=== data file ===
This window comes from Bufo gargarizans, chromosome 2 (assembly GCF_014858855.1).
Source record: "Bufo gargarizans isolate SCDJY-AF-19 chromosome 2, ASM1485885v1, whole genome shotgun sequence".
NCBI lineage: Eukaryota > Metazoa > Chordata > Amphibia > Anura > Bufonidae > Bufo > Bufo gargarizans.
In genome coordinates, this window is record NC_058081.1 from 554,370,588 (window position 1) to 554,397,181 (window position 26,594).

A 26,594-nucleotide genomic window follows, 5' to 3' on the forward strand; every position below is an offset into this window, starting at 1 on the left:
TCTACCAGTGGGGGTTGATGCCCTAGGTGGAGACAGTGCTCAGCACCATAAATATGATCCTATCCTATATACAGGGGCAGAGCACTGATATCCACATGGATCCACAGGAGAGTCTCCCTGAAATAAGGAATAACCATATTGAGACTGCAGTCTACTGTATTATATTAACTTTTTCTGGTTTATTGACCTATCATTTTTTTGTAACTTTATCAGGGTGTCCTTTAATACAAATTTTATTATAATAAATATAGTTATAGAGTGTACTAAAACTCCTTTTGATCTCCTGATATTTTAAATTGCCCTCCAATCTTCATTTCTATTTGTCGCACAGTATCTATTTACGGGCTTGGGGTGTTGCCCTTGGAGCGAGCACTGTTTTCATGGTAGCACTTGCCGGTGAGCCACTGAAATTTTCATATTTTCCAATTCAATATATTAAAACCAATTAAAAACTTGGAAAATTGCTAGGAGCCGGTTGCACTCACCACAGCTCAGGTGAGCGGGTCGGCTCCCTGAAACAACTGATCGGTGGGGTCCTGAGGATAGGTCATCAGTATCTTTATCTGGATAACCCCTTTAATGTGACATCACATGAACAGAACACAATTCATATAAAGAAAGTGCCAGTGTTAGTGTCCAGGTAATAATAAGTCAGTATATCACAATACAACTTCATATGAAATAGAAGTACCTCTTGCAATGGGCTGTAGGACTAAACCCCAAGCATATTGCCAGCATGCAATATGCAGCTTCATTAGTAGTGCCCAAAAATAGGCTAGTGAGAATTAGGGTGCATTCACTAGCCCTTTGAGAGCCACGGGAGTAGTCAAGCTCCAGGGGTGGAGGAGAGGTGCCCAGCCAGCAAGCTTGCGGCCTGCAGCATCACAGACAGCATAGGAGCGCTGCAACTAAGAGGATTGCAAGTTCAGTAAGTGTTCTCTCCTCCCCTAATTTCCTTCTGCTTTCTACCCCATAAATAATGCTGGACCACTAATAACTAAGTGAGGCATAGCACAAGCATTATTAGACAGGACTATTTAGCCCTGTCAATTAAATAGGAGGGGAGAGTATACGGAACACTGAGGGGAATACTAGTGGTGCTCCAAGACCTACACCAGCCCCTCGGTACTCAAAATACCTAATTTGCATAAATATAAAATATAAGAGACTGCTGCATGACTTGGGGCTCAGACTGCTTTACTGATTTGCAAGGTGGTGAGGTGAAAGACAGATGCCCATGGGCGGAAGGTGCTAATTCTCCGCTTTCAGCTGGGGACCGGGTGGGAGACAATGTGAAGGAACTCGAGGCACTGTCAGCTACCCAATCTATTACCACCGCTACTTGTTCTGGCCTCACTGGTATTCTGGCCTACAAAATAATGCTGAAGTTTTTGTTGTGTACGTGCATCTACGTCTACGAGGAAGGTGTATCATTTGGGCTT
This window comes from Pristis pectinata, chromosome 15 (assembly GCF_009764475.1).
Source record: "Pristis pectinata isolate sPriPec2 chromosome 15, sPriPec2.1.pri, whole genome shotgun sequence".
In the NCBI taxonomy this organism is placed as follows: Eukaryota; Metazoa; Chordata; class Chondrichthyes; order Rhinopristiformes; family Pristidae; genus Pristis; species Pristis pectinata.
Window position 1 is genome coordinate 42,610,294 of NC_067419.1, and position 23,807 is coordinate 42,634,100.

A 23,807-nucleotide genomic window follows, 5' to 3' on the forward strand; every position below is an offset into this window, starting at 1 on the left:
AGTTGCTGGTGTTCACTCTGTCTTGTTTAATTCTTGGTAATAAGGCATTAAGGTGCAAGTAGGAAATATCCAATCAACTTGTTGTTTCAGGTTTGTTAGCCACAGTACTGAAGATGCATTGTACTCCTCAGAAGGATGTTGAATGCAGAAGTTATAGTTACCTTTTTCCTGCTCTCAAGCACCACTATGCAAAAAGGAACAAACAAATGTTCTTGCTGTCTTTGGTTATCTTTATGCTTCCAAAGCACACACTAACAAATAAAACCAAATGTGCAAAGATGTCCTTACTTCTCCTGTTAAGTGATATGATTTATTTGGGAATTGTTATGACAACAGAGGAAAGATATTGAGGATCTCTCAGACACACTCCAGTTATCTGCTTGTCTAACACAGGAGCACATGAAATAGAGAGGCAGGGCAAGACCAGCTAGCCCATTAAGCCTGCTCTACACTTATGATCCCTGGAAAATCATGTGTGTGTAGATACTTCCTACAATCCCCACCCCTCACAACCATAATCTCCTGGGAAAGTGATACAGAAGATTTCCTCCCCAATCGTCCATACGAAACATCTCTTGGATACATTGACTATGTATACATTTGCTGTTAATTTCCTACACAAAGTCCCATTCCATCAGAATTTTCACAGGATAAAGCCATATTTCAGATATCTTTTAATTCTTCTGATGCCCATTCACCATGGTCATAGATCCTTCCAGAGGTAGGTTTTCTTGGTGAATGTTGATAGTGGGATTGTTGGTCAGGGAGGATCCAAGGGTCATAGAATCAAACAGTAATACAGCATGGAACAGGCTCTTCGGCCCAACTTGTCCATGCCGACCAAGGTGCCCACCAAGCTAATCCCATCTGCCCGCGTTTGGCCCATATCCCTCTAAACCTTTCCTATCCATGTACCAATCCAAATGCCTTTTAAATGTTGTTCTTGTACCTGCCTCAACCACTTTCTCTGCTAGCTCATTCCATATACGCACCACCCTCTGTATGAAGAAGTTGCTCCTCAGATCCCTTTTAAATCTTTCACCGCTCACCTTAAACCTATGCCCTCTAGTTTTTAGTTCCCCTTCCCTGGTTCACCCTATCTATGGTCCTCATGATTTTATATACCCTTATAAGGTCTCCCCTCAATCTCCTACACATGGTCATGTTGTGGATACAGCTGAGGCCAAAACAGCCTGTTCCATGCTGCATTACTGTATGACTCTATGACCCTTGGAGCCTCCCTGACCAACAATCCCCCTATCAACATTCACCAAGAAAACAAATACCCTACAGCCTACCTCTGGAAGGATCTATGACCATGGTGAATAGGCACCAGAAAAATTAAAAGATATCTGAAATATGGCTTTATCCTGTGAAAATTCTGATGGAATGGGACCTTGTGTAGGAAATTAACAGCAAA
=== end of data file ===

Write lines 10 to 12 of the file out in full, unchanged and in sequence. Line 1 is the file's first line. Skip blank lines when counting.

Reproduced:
Window position 1 is genome coordinate 42,610,294 of NC_067419.1, and position 23,807 is coordinate 42,634,100.

A 23,807-nucleotide genomic window follows, 5' to 3' on the forward strand; every position below is an offset into this window, starting at 1 on the left:
AGTTGCTGGTGTTCACTCTGTCTTGTTTAATTCTTGGTAATAAGGCATTAAGGTGCAAGTAGGAAATATCCAATCAACTTGTTGTTTCAGGTTTGTTAGCCACAGTACTGAAGATGCATTGTACTCCTCAGAAGGATGTTGAATGCAGAAGTTATAGTTACCTTTTTCCTGCTCTCAAGCACCACTATGCAAAAAGGAACAAACAAATGTTCTTGCTGTCTTTGGTTATCTTTATGCTTCCAAAGCACACACTAACAAATAAAACCAAATGTGCAAAGATGTCCTTACTTCTCCTGTTAAGTGATATGATTTATTTGGGAATTGTTATGACAACAGAGGAAAGATATTGAGGATCTCTCAGACACACTCCAGTTATCTGCTTGTCTAACACAGGAGCACATGAAATAGAGAGGCAGGGCAAGACCAGCTAGCCCATTAAGCCTGCTCTACACTTATGATCCCTGGAAAATCATGTGTGTGTAGATACTTCCTACAATCCCCACCCCTCACAACCATAATCTCCTGGGAAAGTGATACAGAAGATTTCCTCCCCAATCGTCCATACGAAACATCTCTTGGATACATTGACTATGTATACATTTGCTGTTAATTTCCTACACAAAGTCCCATTCCATCAGAATTTTCACAGGATAAAGCCATATTTCAGATATCTTTTAATTCTTCTGATGCCCATTCACCATGGTCATAGATCCTTCCAGAGGTAGGTTTTCTTGGTGAATGTTGATAGTGGGATTGTTGGTCAGGGAGGATCCAAGGGTCATAGAATCAAACAGTAATACAGCATGGAACAGGCTCTTCGGCCCAACTTGTCCATGCCGACCAAGGTGCCCACCAAGCTAATCCCATCTGCCCGCGTTTGGCCCATATCCCTCTAAACCTTTCCTATCCATGTACCAATCCAAATGCCTTTTAAATGTTGTTCTTGTACCTGCCTCAACCACTTTCTCTGCTAGCTCATTCCATATACGCACCACCCTCTGTATGAAGAAGTTGCTCCTCAGATCCCTTTTAAATCTTTCACCGCTCACCTTAAACCTATGCCCTCTAGTTTTTAGTTCCCCTTCCCTGGTTCACCCTATCTATGGTCCTCATGATTTTATATACCCTTATAAGGTCTCCCCTCAATCTCCTACACATGGTCATGTTGTGGATACAGCTGAGGCCAAAACAGCCTGTTCCATGCTGCATTACTGTATGACTCTATGACCCTTGGAGCCTCCCTGACCAACAATCCCCCTATCAACATTCACCAAGAAAACAAATACCCTACAGCCTACCTCTGGAAGGATCTATGACCATGGTGAATAGGCACCAGAAAAATTAAAAGATATCTGAAATATGGCTTTATCCTGTGAAAATTCTGATGGAATGGGACCTTGTGTAGGAAATTAACAGCAAA